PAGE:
Casual Dining

 (9 of 10)

Pros: Great food, beer, and service
Cons: Long waits, cash only

Vine Street Pub on Urbanspoon

Friday, June 1, 2012


I've been looking forward to a meal at Rioja for months now. The Larimer Square restaurant consistently wins "Best of" awards in a zillion categories, including being ranked #19 on 5280's 25 Best Restaurants of 2011 list. Besides being a hit on Foodspotting and Yelp, one of Rioja's sister restaurants, Euclid Hall, was the scene of an outstanding dinner we enjoyed last fall.

We made plans to meet up with a friend for 11 am reservations on the Saturday of Memorial Day Weekend. Reservations were no problem, and I was surprised when I arrived to find that the restaurant was less than half occupied. We were quickly seated in their elongated dining room at a white tablecloth-covered setting.

Rioja brands itself as a Mediterranean-inspired restaurant, although its brunch menu felt very New American.

I started off the morning with a latte, served in a unique mug.


While we waited, a server came to our table with a bread basket filled with orange fennel rolls, goat cheese biscuits, and lavender sourdough. I can't recall anywhere else in Denver I've had bread served like that at brunch before. I tried each of the baked offerings, with the goat cheese biscuits being my favorite.

After hearing glowing recommendations of the doughnuts, we chose to split a plate of "Eric's House Made Doughnuts" ($6) between the three of us.

Eric's House Made Doughnuts

The doughnuts were generously filled with tangy and delicious lemon curd mascarpone. On the side was a blueberry compote that I also enjoyed. The freshly made doughnuts were light and airy, and certainly lived up to the hype.

My husband and I opted to split the "Rioja Benedict" ($10.5). They were kind enough to serve us separate plates, so the picture below shows a half portion only.

Rioja Benedict (Half Serving)

The benedict consisted of a goat cheese biscuit, spinach, tomato and bacon, topped with the requisite poached egg and "Parmesan sauce." I'm not sure why Rioja opted for a Parmesan sauce instead of regular Hollandaise, but I really couldn't taste the difference.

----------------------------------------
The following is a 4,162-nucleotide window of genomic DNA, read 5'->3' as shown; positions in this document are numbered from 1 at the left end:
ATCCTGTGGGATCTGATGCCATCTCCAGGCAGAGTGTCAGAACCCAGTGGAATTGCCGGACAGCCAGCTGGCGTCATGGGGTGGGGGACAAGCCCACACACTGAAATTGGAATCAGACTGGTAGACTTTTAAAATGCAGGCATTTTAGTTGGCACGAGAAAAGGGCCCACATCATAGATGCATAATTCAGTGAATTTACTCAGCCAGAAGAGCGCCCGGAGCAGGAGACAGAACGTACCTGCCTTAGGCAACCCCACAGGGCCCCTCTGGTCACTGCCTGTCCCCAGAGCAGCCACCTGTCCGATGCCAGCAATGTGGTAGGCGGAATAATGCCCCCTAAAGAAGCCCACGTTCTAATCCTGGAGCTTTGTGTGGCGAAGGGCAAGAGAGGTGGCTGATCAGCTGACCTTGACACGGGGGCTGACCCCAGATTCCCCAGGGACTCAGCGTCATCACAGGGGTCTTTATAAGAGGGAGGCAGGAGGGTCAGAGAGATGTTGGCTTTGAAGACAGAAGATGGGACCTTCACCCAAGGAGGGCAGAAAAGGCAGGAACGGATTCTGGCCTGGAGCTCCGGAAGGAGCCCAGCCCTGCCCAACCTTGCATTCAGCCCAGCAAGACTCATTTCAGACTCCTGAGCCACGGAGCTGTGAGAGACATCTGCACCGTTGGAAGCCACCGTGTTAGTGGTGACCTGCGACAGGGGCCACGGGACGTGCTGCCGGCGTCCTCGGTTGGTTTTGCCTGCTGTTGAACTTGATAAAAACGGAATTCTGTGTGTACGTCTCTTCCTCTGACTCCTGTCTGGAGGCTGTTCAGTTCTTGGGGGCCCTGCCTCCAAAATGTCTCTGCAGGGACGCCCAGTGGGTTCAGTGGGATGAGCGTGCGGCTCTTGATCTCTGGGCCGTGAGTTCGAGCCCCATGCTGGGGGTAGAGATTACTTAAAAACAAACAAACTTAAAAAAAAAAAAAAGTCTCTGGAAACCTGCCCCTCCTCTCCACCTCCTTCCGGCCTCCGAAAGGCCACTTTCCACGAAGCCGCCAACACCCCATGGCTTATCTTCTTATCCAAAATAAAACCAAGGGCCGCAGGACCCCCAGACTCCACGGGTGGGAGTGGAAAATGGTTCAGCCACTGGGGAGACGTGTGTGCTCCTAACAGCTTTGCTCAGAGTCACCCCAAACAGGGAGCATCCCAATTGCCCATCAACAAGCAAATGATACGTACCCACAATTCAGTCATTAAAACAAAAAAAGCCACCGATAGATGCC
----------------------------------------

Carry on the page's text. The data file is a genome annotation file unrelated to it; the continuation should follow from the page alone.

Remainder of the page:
A strip of crispy bacon was used in place of ham, which I absolutely loved. The spinach and the juicy tomato slice balanced out the richness of the biscuit, bacon, egg, and sauce very nicely. The goat cheese biscuit, while tasty, was the same biscuit I had been served out of the bread basket.

I really enjoyed the dish but Mr. Oyster was more lukewarm about it. He preferred the various permutations of eggs benedict offered at Snooze.

Our friend ordered the Raspberry Brioche French Toast ($11) and shared one of her squares with us.

Raspberry Brioche French Toast

The menu made this dish sound delicious. The French Toast was layered with raspberry mascarpone, encased in cornflake crust, and served with Chambord couli.

Unfortunately, I was somewhat disappointed in the execution. The raspberry mascarpone tasted too much like yogurt, and it made the bread a little soggy. While I enjoyed the crunchy texture created by the corn flakes, I wish the cereal had been applied more sparingly. The bland corn flake flavor dominated the taste of each bite. The high points of the dish were definitely the fresh raspberries and the sweet, fruity Chambord coulis.

Brunch at Rioja was tasty but not quite what I expected after the rave reviews. We all agreed that the doughnuts were our favorite item at the meal. Personally, I prefer Duo for brunch, and my husband prefers Snooze, so I have a feeling our next visit to Rioja will be for dinner instead.

Casual Dining

(7 of 10)

Pros: Good service, excellent doughnuts
Cons:  Some dishes better than others


Rioja on Urbanspoon

Wednesday, May 30, 2012

The Inventing Room Pop-Up Dinner at Studio F

Molecular gastronomy is a widespread term in the foodie world that refers somewhat ambiguously to the use of science to change or enhance the flavor, texture, and smell of ingredients. In practice, that often refers to the widespread use of foams and liquid nitrogen baths, spherification of just about any food, and cooking techniques that highlight the effect of temperature and time on ingredients.

For me, the term molecular gastronomy brings one thing to mind: the famous foodie episode of the Simpsons, where Marge, Lisa, and Bart become the "Three Mouthketeers" and blog about their fancy dining experiences.

The Simpsons episode pokes particular fun at molecular gastronomy with dishes like pine needle sorbet and "deconstructed Caesar salad." You can check out snippets of that episode here.

Image from

Anyway, all that leads me to the events of last Thursday evening, when we attended a pop-up dinner at Studio F by The Inventing Room. The Inventing Room is a food science and dining experience headed by chef Ian Kleinman. The pop-up dinner series he hosted involved eight nights of dinners focused on molecular gastronomy and an interactive dining experience.